Smartphones have been so successful that 'new technology may not be able to replace them.acer.
This article is part of the On Tech newsletter. Here is a collection of past columns .
I'm going to ask an intentionally provocative question: what if smartphones were so efficient and useful that they hinder innovation?
Technologists are now imagining what could be the next big thing. But there may never be anything other than the smartphone, the first and perhaps the last consumer and transformative computer on a global scale.
I might end up looking like a futuristic 19th centuryi couldn't imagine that horses would be replaced by cars. But let me make the point that the smartphone phenomenon may never happen again.
First, when tech people imagine the future , they're implicitly betting that smartphones will be displaced as the center of our digital life by less obvious things - not slabs that take us away from our world, but technologies that are almost indistinguishable from the air we breathe. .
Virtual reality glasses are now bulky trouble, but the bet is this technology like VR or computers that can "learn" as people will eventually blur the line between online life and real lifeit, and between the human and the computer, to the point of erasing it. This is the vision behind the“ verse ”, a broad view that virtual human interactions will be as complex as reality.
Maybe you I think more immersive, more human tech sounds intriguing, or maybe they look like crazy woo-woo dreams. (Or maybe a little of both.) Either way, technologists have to prove to us that the future they imagine is more compelling and useful than the digital life we already have thanks to supercomputers. magic in our pockets.
The challenge with any new technology is that smartphones have become so successful that it is hard to imagine any alternatives. In a sales boom that lasted for aboutover a decade, devices have grown from new to wealthy nerds to the only computer billions of people around the world have ever owned. Smartphones have succeeded to the point where we no need to give them much notice . (Yes, this includes the gradually updated iPhone models which Apple discussed on Tuesday.)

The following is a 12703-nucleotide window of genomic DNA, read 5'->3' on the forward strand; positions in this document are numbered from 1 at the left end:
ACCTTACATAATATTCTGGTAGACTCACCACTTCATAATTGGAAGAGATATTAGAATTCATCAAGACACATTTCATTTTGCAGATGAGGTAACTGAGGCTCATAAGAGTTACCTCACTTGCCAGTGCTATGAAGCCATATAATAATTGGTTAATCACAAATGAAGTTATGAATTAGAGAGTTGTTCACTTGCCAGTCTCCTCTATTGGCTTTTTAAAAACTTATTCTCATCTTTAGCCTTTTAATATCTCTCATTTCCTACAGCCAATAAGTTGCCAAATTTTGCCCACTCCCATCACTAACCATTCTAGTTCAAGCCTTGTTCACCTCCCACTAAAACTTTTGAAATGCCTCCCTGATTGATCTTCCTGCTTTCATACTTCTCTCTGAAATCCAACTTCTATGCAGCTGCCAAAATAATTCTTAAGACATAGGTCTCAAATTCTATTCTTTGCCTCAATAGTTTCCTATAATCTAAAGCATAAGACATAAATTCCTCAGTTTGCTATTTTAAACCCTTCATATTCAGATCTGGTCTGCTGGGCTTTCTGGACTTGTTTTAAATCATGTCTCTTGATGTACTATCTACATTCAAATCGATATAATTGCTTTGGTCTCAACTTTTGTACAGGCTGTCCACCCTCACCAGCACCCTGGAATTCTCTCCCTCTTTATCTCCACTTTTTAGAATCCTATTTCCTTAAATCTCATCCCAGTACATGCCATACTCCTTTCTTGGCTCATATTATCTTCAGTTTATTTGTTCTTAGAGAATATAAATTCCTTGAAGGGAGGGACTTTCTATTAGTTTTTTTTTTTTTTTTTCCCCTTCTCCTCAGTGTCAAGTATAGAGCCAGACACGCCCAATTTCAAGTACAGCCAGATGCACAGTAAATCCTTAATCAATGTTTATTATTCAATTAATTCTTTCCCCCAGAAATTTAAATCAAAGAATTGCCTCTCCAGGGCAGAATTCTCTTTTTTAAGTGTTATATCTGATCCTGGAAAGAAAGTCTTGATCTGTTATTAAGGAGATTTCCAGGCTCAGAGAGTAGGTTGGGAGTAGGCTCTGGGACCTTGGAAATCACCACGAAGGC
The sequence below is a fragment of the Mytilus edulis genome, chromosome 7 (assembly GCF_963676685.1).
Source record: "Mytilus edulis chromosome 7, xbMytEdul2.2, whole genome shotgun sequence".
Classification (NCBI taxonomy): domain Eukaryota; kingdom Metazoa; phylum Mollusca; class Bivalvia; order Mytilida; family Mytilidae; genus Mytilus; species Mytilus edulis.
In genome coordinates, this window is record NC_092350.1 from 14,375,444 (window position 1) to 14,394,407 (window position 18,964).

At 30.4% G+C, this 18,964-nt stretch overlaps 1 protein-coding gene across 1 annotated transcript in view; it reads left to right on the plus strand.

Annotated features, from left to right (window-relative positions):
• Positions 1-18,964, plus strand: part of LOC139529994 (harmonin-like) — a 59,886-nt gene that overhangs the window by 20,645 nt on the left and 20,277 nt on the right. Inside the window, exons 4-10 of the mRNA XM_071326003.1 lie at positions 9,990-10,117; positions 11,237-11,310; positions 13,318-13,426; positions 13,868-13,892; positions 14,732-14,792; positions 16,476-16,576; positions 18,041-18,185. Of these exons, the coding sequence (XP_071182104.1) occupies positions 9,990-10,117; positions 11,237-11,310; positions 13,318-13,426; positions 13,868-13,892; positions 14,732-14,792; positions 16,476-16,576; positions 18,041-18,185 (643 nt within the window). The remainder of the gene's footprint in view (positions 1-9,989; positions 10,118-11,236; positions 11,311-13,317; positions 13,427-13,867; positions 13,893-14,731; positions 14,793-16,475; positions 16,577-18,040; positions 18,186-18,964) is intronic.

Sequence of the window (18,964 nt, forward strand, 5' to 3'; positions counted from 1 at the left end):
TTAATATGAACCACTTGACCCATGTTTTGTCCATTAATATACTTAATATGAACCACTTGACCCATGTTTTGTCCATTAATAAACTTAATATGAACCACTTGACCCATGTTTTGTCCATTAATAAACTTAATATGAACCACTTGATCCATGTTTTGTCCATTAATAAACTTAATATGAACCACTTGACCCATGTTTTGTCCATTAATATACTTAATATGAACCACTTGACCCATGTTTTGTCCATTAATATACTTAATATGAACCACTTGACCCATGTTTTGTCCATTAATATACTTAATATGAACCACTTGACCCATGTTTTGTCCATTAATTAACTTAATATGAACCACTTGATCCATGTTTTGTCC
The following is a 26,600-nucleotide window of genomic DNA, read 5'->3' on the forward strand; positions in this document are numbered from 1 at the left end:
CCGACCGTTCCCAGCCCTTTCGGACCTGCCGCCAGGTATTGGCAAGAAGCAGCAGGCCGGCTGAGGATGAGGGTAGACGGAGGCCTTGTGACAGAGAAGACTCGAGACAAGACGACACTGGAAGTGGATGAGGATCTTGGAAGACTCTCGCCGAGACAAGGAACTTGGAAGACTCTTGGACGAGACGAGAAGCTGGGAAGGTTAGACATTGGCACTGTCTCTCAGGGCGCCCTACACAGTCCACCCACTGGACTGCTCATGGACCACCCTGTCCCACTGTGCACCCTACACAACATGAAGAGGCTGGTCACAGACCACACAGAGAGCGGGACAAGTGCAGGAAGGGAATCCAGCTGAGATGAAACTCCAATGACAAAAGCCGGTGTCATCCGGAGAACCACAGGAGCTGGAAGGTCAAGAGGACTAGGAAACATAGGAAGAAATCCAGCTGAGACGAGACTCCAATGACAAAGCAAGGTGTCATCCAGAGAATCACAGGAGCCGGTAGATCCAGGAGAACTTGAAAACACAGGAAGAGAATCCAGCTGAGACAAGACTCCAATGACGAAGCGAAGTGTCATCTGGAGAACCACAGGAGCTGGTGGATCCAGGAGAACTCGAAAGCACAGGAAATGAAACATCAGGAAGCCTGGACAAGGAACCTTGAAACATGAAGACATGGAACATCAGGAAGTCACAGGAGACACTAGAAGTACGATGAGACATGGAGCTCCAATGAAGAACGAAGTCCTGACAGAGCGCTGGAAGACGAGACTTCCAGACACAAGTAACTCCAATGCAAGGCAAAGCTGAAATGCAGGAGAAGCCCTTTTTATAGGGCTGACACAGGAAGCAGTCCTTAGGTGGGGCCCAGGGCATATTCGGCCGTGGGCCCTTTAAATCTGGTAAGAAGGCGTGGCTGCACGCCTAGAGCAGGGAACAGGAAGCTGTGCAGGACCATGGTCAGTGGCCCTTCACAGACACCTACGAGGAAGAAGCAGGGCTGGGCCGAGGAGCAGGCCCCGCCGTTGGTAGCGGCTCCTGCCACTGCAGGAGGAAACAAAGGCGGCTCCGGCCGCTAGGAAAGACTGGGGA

The allure of these devices in our lives and in the imaginations of technologists is so powerful that any new technology must now exist almost in opposition to the smartphone.
When my colleague Mike Isaac tried New model of Facebook glasses that allows you to take photos with a simple tap on the temple, a company executive told him: " Isn't that better than having to pull out your phone and hold it? in front of your face every time you want to capture a moment? "
I understand the executive 's point of view. It is true that devices like the Apple Watch, Facebook glasses, and Snap glasses are smart to make smartphone functionality less intrusive. Companies including Facebook, Snap and Apple is also working on glasses which, like the failed Google Glass, aim to combine informationDigital rmations such as maps with what we see around us.
The comment also shows that any new consumer technology will need to answer the inevitable questions: Why should I buy another gadget for taking pictures, browsing bike routes or listening to music when I can do most of this with the smartphone that's already in my pocket? Do I live in the verse when I have a similar experience in my phone 's rectangular screen?
Smartphones probably aren't there apotheosis of technology, and I am curious to see the development of technologies that want to move away from it. But at least for now, and maybe forever, most of the technology in our daily lives is complements to our phones rather than replacements. These small computers can be so convenient thatthere will never be a post-smartp perfecting the revolution.
Before you go…
Should you buy a new phone now? In a recent column, my colleague Brian X. Chen went through the questions to ask if you are thinking of swap your smartphone for a new model : can you fix what makes your phone rather boring than replacing it? Can you still get software updates with the existing model? How would a new phone change your life?
We wanted some flying cars and got an $ 850 robot vacuum that moves around dog doo: To build the latest Roomba, the company“ built on 100 physical models of pet feces and algorithms trained on over one hundred thousand images to make the device avoid shit, "writes the Washington Post. Robots collect a lot of data inside your home. (The Roomba is always confused by the black striped carpet , however.)
"It 'sa surprisingly dark sight, andit is on purpose. " This is a essay on a new streaming video series focused on a famous TikTok family that humanizes people who are embarking on the social media celebrity.
Hugs to this
Watch these video clips from a barred owl nest in Indiana. Baby owls that learn to fly are really the cutest things.
We want to hear from you. Tell us what what you think of this newsletter and what you likelaugh as we explore each other. You can reach us at ontechHfrance.fr.
If you have not already received this newsletter in your inbox, please register here . You can also read columns passed on technology .